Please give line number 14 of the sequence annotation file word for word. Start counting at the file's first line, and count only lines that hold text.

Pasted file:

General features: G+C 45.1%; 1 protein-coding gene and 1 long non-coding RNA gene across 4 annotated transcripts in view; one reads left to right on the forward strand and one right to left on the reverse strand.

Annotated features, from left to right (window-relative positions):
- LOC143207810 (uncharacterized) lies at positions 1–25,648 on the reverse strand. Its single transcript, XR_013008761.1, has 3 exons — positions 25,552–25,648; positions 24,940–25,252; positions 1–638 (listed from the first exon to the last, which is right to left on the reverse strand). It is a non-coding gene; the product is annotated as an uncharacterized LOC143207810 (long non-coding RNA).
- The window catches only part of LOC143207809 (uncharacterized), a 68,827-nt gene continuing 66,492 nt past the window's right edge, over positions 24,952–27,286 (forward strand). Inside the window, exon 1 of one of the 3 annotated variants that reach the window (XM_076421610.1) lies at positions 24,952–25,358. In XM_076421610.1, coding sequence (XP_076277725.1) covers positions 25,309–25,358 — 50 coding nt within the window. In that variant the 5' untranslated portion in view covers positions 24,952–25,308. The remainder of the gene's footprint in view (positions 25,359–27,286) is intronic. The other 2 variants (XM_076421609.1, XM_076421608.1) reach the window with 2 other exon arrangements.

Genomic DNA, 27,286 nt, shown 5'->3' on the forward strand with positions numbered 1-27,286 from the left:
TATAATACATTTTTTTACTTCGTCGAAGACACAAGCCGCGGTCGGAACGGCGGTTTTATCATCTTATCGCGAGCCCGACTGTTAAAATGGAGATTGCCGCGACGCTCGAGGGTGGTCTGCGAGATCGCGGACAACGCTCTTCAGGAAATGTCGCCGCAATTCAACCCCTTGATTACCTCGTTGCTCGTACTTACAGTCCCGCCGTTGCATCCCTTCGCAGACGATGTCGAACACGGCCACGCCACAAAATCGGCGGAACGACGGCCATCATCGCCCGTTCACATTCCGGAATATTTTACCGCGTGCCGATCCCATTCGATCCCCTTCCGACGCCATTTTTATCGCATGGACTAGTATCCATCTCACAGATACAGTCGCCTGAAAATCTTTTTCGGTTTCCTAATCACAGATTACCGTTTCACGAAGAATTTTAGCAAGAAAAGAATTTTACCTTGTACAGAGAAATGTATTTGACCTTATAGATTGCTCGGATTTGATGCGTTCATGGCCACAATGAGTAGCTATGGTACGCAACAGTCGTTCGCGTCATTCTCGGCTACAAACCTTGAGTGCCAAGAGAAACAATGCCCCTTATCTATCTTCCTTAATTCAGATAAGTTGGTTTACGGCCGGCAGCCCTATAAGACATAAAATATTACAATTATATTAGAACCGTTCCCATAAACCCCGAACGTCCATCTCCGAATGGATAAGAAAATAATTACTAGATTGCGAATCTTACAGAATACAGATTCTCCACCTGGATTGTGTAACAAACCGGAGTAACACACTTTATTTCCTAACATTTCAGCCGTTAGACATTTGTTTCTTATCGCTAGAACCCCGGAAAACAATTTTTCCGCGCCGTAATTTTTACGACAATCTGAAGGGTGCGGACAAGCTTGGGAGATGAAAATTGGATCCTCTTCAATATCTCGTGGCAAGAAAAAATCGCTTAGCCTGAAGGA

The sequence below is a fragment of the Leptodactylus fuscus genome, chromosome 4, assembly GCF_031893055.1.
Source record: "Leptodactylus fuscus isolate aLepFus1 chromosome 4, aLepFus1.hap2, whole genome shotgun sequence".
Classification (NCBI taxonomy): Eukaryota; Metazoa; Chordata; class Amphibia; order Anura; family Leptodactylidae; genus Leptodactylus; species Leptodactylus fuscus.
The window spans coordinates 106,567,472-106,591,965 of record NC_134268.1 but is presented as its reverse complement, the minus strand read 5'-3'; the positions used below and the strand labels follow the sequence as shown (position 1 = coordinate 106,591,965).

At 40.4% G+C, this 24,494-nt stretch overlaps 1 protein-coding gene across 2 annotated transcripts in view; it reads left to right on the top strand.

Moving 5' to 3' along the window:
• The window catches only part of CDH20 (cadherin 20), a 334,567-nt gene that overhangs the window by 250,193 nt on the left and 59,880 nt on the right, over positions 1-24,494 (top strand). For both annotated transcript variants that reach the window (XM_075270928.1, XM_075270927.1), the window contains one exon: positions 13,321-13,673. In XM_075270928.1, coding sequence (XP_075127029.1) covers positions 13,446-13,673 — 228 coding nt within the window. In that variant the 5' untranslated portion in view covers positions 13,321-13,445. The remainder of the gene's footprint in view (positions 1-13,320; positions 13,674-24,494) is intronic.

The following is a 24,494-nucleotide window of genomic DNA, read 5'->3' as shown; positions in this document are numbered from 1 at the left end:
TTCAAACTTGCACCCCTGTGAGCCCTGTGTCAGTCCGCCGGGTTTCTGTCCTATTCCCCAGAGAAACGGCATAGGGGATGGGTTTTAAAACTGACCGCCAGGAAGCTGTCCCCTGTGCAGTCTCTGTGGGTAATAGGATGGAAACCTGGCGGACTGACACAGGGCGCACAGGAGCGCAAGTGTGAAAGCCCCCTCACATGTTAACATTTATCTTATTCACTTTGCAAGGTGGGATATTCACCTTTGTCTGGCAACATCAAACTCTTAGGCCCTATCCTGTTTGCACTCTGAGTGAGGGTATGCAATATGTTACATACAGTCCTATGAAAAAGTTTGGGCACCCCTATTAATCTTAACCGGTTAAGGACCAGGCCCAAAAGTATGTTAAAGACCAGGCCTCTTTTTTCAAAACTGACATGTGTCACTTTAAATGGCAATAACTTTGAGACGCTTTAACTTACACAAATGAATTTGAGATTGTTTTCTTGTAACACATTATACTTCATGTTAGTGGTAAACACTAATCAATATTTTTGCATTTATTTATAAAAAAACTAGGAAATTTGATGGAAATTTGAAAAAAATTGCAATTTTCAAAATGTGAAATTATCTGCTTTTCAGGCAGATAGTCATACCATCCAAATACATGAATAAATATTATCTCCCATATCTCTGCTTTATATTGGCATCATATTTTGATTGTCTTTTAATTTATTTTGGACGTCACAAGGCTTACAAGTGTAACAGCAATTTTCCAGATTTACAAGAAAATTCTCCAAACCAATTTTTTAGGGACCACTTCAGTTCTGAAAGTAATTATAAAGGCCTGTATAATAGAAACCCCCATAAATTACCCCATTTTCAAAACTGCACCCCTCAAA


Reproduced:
The following is a 24,494-nucleotide window of genomic DNA, read 5'->3' as shown; positions in this document are numbered from 1 at the left end: